Wednesday, January 22, 2014

Emptying the Nest

One of the main reasons that median family income has stagnated over the past 40 years (and it actually hasn't - the middle quintile's income has has risen somewhere between 35.2% and 43.7% from 1979 to 2007 - depending upon how you calculate inflation) is that a) the size of the average family has gone down 21.2% from 1967 to 2007 and b) the number of single person households has skyrocketed 60% (from 17.2% of families to 27.5% of families)......................................................................................Yep, it's really just as simple as that, people. There simply aren't as many families with multiple earners as there used to be and this has thoroughly skewed the data. My suggestion to the folks is that whenever somebody tries to make a political point on income inequality and they do it by trotting out family statistics, approach them with caution and do a little bit of digging on your own...................................................................................P.S. I will concede that the last 4-5 years have been difficult (especially for those folks who lack skills) but that I blame squarely on the government; ridiculous regulations, idiotic policies from the Federal Reserve, a crappy educational system, etc.. If we can ever straighten things out down there, a reemergence of growth in the future is altogether possible.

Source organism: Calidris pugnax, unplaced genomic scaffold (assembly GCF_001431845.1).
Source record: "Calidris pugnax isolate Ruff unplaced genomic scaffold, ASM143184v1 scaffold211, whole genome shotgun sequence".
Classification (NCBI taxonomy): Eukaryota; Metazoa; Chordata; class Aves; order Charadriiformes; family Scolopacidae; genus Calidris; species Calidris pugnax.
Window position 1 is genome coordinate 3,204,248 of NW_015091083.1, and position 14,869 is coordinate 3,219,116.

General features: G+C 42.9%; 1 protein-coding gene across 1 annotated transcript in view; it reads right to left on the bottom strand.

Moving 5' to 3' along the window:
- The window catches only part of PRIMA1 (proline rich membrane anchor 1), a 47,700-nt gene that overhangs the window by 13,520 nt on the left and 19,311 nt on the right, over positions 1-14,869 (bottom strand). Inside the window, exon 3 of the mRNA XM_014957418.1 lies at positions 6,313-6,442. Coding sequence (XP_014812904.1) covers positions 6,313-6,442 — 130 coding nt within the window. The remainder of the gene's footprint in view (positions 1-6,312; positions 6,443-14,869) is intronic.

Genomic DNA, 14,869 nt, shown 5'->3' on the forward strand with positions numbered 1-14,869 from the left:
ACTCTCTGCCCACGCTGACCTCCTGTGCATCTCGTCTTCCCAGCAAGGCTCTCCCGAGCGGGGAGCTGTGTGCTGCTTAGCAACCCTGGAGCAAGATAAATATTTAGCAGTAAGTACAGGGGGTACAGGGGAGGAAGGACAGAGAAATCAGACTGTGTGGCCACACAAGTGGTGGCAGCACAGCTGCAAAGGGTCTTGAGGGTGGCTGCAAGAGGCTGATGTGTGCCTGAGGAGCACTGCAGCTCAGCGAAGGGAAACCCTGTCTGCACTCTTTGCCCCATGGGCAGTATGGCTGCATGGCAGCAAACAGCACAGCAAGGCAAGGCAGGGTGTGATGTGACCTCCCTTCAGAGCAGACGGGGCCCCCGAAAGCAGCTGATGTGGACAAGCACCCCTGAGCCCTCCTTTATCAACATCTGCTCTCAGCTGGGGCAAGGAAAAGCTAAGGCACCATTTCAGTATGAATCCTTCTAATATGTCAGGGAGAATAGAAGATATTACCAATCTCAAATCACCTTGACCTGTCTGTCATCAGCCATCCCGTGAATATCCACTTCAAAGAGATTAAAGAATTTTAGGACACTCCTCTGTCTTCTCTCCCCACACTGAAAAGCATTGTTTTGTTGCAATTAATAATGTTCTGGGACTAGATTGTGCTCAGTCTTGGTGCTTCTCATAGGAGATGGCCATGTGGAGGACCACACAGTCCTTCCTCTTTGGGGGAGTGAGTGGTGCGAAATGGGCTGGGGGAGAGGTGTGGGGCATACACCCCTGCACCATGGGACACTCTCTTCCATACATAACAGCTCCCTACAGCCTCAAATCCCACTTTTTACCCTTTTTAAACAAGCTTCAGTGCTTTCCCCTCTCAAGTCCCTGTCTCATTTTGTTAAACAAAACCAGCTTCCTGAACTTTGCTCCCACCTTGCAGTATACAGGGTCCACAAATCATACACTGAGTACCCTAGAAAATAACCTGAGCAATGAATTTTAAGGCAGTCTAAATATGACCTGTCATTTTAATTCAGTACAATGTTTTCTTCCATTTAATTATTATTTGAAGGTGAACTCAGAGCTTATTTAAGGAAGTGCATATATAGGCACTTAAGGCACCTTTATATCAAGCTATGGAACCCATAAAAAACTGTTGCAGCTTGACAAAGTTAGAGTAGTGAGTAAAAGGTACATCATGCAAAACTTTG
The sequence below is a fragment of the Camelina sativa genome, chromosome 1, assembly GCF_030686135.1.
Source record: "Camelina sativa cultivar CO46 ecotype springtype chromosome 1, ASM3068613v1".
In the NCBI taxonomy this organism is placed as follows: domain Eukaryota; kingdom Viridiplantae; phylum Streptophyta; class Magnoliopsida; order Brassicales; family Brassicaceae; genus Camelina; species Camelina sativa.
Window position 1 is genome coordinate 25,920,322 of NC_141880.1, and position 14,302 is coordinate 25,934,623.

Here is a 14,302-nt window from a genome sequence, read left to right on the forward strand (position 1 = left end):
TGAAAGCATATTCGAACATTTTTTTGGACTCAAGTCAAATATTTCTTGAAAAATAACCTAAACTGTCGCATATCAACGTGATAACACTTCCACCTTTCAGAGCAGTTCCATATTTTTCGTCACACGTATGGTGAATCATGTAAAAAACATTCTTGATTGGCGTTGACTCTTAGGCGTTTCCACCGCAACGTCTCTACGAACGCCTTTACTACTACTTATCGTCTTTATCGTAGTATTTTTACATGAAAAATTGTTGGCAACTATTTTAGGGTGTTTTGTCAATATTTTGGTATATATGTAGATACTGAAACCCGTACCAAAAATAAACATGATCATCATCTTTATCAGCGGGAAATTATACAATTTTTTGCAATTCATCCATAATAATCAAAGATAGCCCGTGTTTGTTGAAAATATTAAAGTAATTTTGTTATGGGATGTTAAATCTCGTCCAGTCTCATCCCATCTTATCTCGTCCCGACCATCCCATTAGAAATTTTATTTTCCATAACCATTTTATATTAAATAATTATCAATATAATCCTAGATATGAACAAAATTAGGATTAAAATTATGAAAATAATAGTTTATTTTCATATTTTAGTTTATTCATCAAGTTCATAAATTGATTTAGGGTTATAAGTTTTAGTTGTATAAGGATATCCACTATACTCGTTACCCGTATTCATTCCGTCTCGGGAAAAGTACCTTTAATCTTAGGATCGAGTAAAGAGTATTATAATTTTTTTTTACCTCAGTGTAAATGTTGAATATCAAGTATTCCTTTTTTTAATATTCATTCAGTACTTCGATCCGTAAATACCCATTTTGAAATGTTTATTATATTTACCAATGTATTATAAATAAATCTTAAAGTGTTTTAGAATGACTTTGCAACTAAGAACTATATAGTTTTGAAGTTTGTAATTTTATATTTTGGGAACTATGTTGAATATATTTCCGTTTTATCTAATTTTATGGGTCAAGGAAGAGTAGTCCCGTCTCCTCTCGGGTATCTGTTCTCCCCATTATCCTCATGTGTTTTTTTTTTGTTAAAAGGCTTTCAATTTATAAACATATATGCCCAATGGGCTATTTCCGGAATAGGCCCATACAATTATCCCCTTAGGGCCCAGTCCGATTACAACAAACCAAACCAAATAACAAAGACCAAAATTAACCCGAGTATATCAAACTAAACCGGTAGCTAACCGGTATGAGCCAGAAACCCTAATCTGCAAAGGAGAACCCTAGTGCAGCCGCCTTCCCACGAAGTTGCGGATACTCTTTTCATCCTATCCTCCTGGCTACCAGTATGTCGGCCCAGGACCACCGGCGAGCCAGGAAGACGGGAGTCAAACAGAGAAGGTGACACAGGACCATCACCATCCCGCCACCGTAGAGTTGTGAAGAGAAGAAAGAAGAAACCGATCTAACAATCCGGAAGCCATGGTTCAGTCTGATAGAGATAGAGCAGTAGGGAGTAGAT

8 comments:

dmarks said...

Yes, so many problems made by meddling rulers. Imagine, Will, if there had been no government agencies Fannie and Freddie, no ill-conceived and racist Community Reinvestment Act to force banks to lend to undeserving people. Do you think the economic meltdown would have occurred at all? In an environment where banks had no incentive to make bad loans at all?

BB-Idaho said...

So how would that change this graph ?

Will "take no prisoners" Hart said...

http://www.census.gov/prod/2008pubs/p60-235.pdf - BB, the median family income in 1967 was $38,771 and by 2011 it had risen to $51,100. That's a 31.8% increase (a conservative estimate in that the government tends to use the CPI which has a tendency to exaggerate inflation)- this, despite the fact that single wage-earner households have dramatically increased. And the productivity gains are due to automation, not because our workers are any better.

Will "take no prisoners" Hart said...

dmarks, those things that you mention definitely played a factor but the real prime-mover in my opinion was the FED; Greenspan monkeying with the interest rates, printing money like it was going out of style, creating what was obviously a bailout culture, etc.. If it wasn't for Greenspan and his sons, Bernanke, Paulson, and Geithner (and, no, Obama didn't help, either), we'd a been out of this (and much stronger) in 18 months, maybe less.

Rational Nation USA said...

In 2011 it took $6.73 to purchase what $1.00 could purchase in 1967.

Hm, working on the math.

Will "take no prisoners" Hart said...

Les, the figures are adjusted for inflation. That 31.8% growth represents actual purchasing power.

BB-Idaho said...

Attempting to reconcile graphs,
we note your link addressed a census of fully employed .
The ratio of fully to part-time rose considerably during the time
frame, perhaps confounding the
issue?

BB-Idaho said...

Not surprising that the
median family income has gone up.